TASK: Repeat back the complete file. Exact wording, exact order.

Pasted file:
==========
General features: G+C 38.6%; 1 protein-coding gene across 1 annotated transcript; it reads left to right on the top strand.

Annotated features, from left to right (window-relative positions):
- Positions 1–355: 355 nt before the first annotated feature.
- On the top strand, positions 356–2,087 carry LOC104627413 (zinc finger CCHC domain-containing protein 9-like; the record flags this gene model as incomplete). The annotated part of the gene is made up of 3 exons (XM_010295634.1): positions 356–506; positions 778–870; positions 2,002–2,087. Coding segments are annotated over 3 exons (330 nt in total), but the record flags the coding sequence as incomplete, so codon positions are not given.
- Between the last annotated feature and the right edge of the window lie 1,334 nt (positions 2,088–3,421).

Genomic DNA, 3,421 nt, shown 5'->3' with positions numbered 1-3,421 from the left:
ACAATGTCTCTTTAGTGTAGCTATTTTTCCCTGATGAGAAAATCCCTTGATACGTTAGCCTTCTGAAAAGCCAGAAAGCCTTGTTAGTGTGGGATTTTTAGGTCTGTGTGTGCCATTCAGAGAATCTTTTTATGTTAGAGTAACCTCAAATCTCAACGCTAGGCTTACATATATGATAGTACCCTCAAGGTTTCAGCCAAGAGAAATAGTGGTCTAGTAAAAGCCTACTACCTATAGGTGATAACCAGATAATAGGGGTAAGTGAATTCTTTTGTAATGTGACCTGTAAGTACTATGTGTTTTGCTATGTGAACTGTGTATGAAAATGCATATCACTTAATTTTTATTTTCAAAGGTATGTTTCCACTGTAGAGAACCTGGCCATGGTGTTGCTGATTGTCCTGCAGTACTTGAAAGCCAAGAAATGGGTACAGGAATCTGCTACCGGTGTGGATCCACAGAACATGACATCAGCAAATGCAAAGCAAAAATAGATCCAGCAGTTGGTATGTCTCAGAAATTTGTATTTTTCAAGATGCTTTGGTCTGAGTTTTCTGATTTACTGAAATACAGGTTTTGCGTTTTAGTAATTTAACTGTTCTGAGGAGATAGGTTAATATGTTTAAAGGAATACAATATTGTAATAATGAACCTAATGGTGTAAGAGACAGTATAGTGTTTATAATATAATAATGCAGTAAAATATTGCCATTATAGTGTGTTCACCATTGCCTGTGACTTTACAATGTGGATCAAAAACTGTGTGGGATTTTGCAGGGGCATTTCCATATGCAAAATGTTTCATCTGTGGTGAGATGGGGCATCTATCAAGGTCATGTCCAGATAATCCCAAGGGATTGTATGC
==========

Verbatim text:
General features: G+C 38.6%; 1 protein-coding gene across 1 annotated transcript; it reads left to right on the top strand.

Annotated features, from left to right (window-relative positions):
- Positions 1–355: 355 nt before the first annotated feature.
- On the top strand, positions 356–2,087 carry LOC104627413 (zinc finger CCHC domain-containing protein 9-like; the record flags this gene model as incomplete). The annotated part of the gene is made up of 3 exons (XM_010295634.1): positions 356–506; positions 778–870; positions 2,002–2,087. Coding segments are annotated over 3 exons (330 nt in total), but the record flags the coding sequence as incomplete, so codon positions are not given.
- Between the last annotated feature and the right edge of the window lie 1,334 nt (positions 2,088–3,421).

Genomic DNA, 3,421 nt, shown 5'->3' with positions numbered 1-3,421 from the left:
ACAATGTCTCTTTAGTGTAGCTATTTTTCCCTGATGAGAAAATCCCTTGATACGTTAGCCTTCTGAAAAGCCAGAAAGCCTTGTTAGTGTGGGATTTTTAGGTCTGTGTGTGCCATTCAGAGAATCTTTTTATGTTAGAGTAACCTCAAATCTCAACGCTAGGCTTACATATATGATAGTACCCTCAAGGTTTCAGCCAAGAGAAATAGTGGTCTAGTAAAAGCCTACTACCTATAGGTGATAACCAGATAATAGGGGTAAGTGAATTCTTTTGTAATGTGACCTGTAAGTACTATGTGTTTTGCTATGTGAACTGTGTATGAAAATGCATATCACTTAATTTTTATTTTCAAAGGTATGTTTCCACTGTAGAGAACCTGGCCATGGTGTTGCTGATTGTCCTGCAGTACTTGAAAGCCAAGAAATGGGTACAGGAATCTGCTACCGGTGTGGATCCACAGAACATGACATCAGCAAATGCAAAGCAAAAATAGATCCAGCAGTTGGTATGTCTCAGAAATTTGTATTTTTCAAGATGCTTTGGTCTGAGTTTTCTGATTTACTGAAATACAGGTTTTGCGTTTTAGTAATTTAACTGTTCTGAGGAGATAGGTTAATATGTTTAAAGGAATACAATATTGTAATAATGAACCTAATGGTGTAAGAGACAGTATAGTGTTTATAATATAATAATGCAGTAAAATATTGCCATTATAGTGTGTTCACCATTGCCTGTGACTTTACAATGTGGATCAAAAACTGTGTGGGATTTTGCAGGGGCATTTCCATATGCAAAATGTTTCATCTGTGGTGAGATGGGGCATCTATCAAGGTCATGTCCAGATAATCCCAAGGGATTGTATGC